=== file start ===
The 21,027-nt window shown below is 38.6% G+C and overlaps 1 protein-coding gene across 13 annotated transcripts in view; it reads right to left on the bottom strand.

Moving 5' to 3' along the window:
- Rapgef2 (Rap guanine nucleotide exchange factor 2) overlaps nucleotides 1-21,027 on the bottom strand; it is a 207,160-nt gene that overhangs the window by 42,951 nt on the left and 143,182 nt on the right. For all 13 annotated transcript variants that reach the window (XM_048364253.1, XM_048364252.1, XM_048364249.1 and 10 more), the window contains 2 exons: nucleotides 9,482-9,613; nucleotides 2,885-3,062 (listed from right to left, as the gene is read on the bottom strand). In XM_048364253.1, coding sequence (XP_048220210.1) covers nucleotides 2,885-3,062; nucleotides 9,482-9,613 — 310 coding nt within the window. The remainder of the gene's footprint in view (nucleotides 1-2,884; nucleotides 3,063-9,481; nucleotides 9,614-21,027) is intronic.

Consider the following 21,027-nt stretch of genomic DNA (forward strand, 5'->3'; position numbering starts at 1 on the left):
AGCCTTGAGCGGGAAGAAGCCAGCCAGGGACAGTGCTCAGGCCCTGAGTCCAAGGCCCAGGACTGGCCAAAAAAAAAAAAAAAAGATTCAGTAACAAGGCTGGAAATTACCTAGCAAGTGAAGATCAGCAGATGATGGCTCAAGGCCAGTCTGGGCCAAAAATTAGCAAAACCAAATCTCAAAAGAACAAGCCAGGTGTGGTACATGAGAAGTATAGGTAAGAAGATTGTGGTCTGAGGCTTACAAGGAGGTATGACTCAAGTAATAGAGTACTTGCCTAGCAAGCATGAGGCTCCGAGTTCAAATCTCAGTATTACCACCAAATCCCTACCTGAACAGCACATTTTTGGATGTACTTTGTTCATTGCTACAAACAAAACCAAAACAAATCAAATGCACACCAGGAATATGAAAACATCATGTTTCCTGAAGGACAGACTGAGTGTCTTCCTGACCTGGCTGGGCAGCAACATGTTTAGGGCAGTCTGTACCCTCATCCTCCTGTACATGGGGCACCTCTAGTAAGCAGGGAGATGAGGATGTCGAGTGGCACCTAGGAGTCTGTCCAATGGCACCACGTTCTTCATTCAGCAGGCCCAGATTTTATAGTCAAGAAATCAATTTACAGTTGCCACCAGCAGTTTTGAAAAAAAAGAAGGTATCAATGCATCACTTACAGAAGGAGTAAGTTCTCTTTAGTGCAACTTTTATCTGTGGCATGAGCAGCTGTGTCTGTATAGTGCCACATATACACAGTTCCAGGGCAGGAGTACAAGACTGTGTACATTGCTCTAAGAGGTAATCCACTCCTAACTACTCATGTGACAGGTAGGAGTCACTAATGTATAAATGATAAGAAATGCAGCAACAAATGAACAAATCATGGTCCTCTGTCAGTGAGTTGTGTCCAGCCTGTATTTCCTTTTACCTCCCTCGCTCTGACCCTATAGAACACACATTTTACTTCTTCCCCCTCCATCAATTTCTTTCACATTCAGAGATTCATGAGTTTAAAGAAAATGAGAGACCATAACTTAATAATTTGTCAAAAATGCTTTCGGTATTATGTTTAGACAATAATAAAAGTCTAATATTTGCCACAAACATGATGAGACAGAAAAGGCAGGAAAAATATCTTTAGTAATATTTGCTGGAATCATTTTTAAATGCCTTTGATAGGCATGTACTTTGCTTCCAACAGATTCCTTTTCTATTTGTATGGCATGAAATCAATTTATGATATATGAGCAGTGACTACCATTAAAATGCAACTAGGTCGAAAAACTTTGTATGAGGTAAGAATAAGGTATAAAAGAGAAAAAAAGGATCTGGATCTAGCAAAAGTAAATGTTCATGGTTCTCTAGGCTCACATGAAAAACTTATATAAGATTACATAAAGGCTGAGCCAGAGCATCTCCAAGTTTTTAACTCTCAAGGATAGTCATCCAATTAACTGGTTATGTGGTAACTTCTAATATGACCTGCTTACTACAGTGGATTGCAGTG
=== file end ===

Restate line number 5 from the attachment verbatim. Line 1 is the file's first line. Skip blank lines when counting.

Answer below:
AGCCTTGAGCGGGAAGAAGCCAGCCAGGGACAGTGCTCAGGCCCTGAGTCCAAGGCCCAGGACTGGCCAAAAAAAAAAAAAAAAGATTCAGTAACAAGGCTGGAAATTACCTAGCAAGTGAAGATCAGCAGATGATGGCTCAAGGCCAGTCTGGGCCAAAAATTAGCAAAACCAAATCTCAAAAGAACAAGCCAGGTGTGGTACATGAGAAGTATAGGTAAGAAGATTGTGGTCTGAGGCTTACAAGGAGGTATGACTCAAGTAATAGAGTACTTGCCTAGCAAGCATGAGGCTCCGAGTTCAAATCTCAGTATTACCACCAAATCCCTACCTGAACAGCACATTTTTGGATGTACTTTGTTCATTGCTACAAACAAAACCAAAACAAATCAAATGCACACCAGGAATATGAAAACATCATGTTTCCTGAAGGACAGACTGAGTGTCTTCCTGACCTGGCTGGGCAGCAACATGTTTAGGGCAGTCTGTACCCTCATCCTCCTGTACATGGGGCACCTCTAGTAAGCAGGGAGATGAGGATGTCGAGTGGCACCTAGGAGTCTGTCCAATGGCACCACGTTCTTCATTCAGCAGGCCCAGATTTTATAGTCAAGAAATCAATTTACAGTTGCCACCAGCAGTTTTGAAAAAAAAGAAGGTATCAATGCATCACTTACAGAAGGAGTAAGTTCTCTTTAGTGCAACTTTTATCTGTGGCATGAGCAGCTGTGTCTGTATAGTGCCACATATACACAGTTCCAGGGCAGGAGTACAAGACTGTGTACATTGCTCTAAGAGGTAATCCACTCCTAACTACTCATGTGACAGGTAGGAGTCACTAATGTATAAATGATAAGAAATGCAGCAACAAATGAACAAATCATGGTCCTCTGTCAGTGAGTTGTGTCCAGCCTGTATTTCCTTTTACCTCCCTCGCTCTGACCCTATAGAACACACATTTTACTTCTTCCCCCTCCATCAATTTCTTTCACATTCAGAGATTCATGAGTTTAAAGAAAATGAGAGACCATAACTTAATAATTTGTCAAAAATGCTTTCGGTATTATGTTTAGACAATAATAAAAGTCTAATATTTGCCACAAACATGATGAGACAGAAAAGGCAGGAAAAATATCTTTAGTAATATTTGCTGGAATCATTTTTAAATGCCTTTGATAGGCATGTACTTTGCTTCCAACAGATTCCTTTTCTATTTGTATGGCATGAAATCAATTTATGATATATGAGCAGTGACTACCATTAAAATGCAACTAGGTCGAAAAACTTTGTATGAGGTAAGAATAAGGTATAAAAGAGAAAAAAAGGATCTGGATCTAGCAAAAGTAAATGTTCATGGTTCTCTAGGCTCACATGAAAAACTTATATAAGATTACATAAAGGCTGAGCCAGAGCATCTCCAAGTTTTTAACTCTCAAGGATAGTCATCCAATTAACTGGTTATGTGGTAACTTCTAATATGACCTGCTTACTACAGTGGATTGCAGTG